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Basil

Even during the ancient times, people have viewed basil with high regard. This aromatic spice plant is called “the king of herbs”. Some refer to it as the “royal herb”. It is known for its various medicinal, decorative, and culinary uses. Basil comes in more than 150 different types and appears in various colors, each variant leaving a unique flavor signature. Many restaurants in Texas highlight the savory elegance of a wide array of dishes from Thai cooking to the Mediterranean to modern fusion, all made possible by the exquisite use of basil.

Classification Information:
Kingdom: Plantae
Order: Lamiales
Family: Lamiaceae
Genus: Ocimum
Species: O. basilicum
Binomial Name: Ocimum basilicum

 

Basil Trivia

  • Basil was unknown in the United States until the British brought basil here in 1621. The first to use it in the US are residents of the Massachusetts Bay Colony.
  • Ancient Romans and Greeks scream and shout when planting basil. They believe this is necessary for the plant to grow.
  • Such power was attributed to the basil plant that it was believed that each leaf can transform into a scorpion over time.
  • Basil over roses? Why not especially if you are in Italy. Here, basil is a symbol of love.

Basil Buying Guide

If you are buying basil for cooking, you can buy fresh cut basil in the market or in the produce section of the grocery. Fresh-cut basil you didn’t use can be stored in the refrigerator. Just put them in a bottle or jar with water and cover it with plastic. It should last for 2 to 4 more days. You can use it if you are cooking a dish that needs basil. 

You can also buy basil to plant in your backyard or garden. You can buy seeds, potted young basil ready for transplant, or full-grown potted basil. There are many herb farms and nurseries in Texas selling basil.

Basil Production & Farming in Texas

Texas grows 64 types of basil including fresh eating or chopped in salads and recipes. Growers plant after the danger of frost has passed because basil is very sensitive to cold weather. Basil are placed where they are exposed to as much sunlight as possible, while the soil around it should drain well. When basil flowers bloom, you can remove the flowers so that the leaves retain its taste, or you can leave them untouched so that the flowers attract bees and other pollinators.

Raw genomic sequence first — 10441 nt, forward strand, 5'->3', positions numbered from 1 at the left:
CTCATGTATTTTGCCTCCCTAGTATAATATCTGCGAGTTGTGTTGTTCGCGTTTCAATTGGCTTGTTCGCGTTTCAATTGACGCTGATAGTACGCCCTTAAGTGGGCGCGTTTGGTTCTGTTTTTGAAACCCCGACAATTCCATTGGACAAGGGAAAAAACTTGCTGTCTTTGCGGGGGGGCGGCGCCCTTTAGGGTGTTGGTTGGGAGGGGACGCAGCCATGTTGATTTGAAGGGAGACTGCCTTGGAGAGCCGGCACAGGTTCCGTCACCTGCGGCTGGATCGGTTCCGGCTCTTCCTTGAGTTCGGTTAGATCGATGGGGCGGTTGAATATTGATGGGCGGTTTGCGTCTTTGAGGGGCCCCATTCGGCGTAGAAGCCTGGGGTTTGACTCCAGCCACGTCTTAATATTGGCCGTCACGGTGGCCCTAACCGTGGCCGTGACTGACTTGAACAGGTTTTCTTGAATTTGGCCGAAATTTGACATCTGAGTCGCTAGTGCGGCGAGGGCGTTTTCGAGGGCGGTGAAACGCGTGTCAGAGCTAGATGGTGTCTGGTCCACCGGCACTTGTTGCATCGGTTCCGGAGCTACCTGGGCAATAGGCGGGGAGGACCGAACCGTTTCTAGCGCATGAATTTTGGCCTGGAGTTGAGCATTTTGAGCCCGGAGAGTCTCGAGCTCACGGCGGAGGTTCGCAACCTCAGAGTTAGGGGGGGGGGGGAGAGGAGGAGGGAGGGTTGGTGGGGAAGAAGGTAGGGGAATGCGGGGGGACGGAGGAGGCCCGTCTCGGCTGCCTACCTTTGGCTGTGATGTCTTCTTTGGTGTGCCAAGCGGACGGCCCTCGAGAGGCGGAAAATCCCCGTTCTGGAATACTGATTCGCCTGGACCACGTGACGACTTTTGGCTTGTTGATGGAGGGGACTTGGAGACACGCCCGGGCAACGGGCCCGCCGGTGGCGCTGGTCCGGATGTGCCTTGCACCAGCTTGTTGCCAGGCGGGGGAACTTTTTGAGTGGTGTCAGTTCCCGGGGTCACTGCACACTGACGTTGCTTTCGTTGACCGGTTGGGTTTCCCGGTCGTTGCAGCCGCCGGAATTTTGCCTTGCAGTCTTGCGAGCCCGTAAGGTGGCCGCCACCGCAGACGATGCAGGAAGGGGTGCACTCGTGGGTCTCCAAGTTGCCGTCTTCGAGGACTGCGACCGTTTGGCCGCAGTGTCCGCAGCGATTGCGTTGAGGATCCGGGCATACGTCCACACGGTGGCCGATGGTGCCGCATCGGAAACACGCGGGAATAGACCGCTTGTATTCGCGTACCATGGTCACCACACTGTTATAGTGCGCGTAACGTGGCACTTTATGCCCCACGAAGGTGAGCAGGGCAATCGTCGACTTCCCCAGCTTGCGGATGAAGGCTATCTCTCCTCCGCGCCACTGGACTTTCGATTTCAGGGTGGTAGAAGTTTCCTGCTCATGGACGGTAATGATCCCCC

Basil is grown by commercial growers so that they can provide supermarkets as well as restaurants with a steady supply of clean, fresh-cut leaves. A certain portion of the harvested leaves is allocated for producing dried basil. To produce dried basil, remove the stem and lay these out under the sun until crisp. These should be stored inside a clean, dry, and airtight container. 

Basil is ready for harvest if the plant is more than a foot tall. The first and second sets of leaves at the bottom part should not be cut. Leaves to be cut should come from leaf sets found on the middle and upper part of the plant. Basil thrives best when subjected to periodical harvests during summer. Some growers conduct harvesting by hand with no machine or mechanical tools while larger operations use a modified tractor-powered sickle bar/jerry mower. Individual or bulk packing requires hand sorting of basils.

Field production among herb growers in Texas takes up between 10-20 acres of herbs that include basil. Commercial growers do not use herbicides when growing basil. Growing basil is not exclusive to herb growers, since some vegetable growers also grow basil. There are two primary locations for commercial growers of basil: Lower Valley and the Winter Garden region. Besides commercial growers, backyard gardens that produce a considerable harvest of basil target local selling of the product. A plot of 0.1 acre is sufficient to grow and harvest basil.